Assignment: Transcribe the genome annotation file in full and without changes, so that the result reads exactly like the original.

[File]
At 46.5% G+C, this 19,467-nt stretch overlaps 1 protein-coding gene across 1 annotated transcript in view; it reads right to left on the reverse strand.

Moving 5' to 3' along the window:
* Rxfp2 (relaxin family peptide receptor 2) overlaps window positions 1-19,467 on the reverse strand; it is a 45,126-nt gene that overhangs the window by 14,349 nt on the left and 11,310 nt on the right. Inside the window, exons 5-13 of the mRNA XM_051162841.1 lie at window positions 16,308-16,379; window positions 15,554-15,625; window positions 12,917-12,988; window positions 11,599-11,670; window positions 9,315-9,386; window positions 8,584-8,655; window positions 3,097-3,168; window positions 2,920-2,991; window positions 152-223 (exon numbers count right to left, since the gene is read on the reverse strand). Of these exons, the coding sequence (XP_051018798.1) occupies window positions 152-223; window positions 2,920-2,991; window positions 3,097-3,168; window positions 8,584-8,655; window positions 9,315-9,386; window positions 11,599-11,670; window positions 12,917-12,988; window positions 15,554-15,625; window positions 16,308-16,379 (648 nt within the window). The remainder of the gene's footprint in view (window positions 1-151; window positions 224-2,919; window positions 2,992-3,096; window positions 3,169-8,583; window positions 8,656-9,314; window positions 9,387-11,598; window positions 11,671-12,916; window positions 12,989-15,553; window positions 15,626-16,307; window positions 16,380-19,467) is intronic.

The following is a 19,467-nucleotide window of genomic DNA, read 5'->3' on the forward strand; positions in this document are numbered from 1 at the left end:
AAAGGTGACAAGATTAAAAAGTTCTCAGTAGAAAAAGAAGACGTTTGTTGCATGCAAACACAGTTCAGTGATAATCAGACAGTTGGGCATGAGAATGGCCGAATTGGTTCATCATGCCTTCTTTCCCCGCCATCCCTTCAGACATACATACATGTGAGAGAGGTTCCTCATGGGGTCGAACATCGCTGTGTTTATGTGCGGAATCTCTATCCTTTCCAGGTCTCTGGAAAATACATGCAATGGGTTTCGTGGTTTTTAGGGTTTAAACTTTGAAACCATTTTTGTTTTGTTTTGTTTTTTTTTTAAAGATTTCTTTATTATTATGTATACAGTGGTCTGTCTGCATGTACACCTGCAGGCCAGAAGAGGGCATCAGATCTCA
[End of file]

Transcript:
At 46.5% G+C, this 19,467-nt stretch overlaps 1 protein-coding gene across 1 annotated transcript in view; it reads right to left on the reverse strand.

Moving 5' to 3' along the window:
* Rxfp2 (relaxin family peptide receptor 2) overlaps window positions 1-19,467 on the reverse strand; it is a 45,126-nt gene that overhangs the window by 14,349 nt on the left and 11,310 nt on the right. Inside the window, exons 5-13 of the mRNA XM_051162841.1 lie at window positions 16,308-16,379; window positions 15,554-15,625; window positions 12,917-12,988; window positions 11,599-11,670; window positions 9,315-9,386; window positions 8,584-8,655; window positions 3,097-3,168; window positions 2,920-2,991; window positions 152-223 (exon numbers count right to left, since the gene is read on the reverse strand). Of these exons, the coding sequence (XP_051018798.1) occupies window positions 152-223; window positions 2,920-2,991; window positions 3,097-3,168; window positions 8,584-8,655; window positions 9,315-9,386; window positions 11,599-11,670; window positions 12,917-12,988; window positions 15,554-15,625; window positions 16,308-16,379 (648 nt within the window). The remainder of the gene's footprint in view (window positions 1-151; window positions 224-2,919; window positions 2,992-3,096; window positions 3,169-8,583; window positions 8,656-9,314; window positions 9,387-11,598; window positions 11,671-12,916; window positions 12,989-15,553; window positions 15,626-16,307; window positions 16,380-19,467) is intronic.

The following is a 19,467-nucleotide window of genomic DNA, read 5'->3' on the forward strand; positions in this document are numbered from 1 at the left end:
AAAGGTGACAAGATTAAAAAGTTCTCAGTAGAAAAAGAAGACGTTTGTTGCATGCAAACACAGTTCAGTGATAATCAGACAGTTGGGCATGAGAATGGCCGAATTGGTTCATCATGCCTTCTTTCCCCGCCATCCCTTCAGACATACATACATGTGAGAGAGGTTCCTCATGGGGTCGAACATCGCTGTGTTTATGTGCGGAATCTCTATCCTTTCCAGGTCTCTGGAAAATACATGCAATGGGTTTCGTGGTTTTTAGGGTTTAAACTTTGAAACCATTTTTGTTTTGTTTTGTTTTTTTTTTAAAGATTTCTTTATTATTATGTATACAGTGGTCTGTCTGCATGTACACCTGCAGGCCAGAAGAGGGCATCAGATCTCA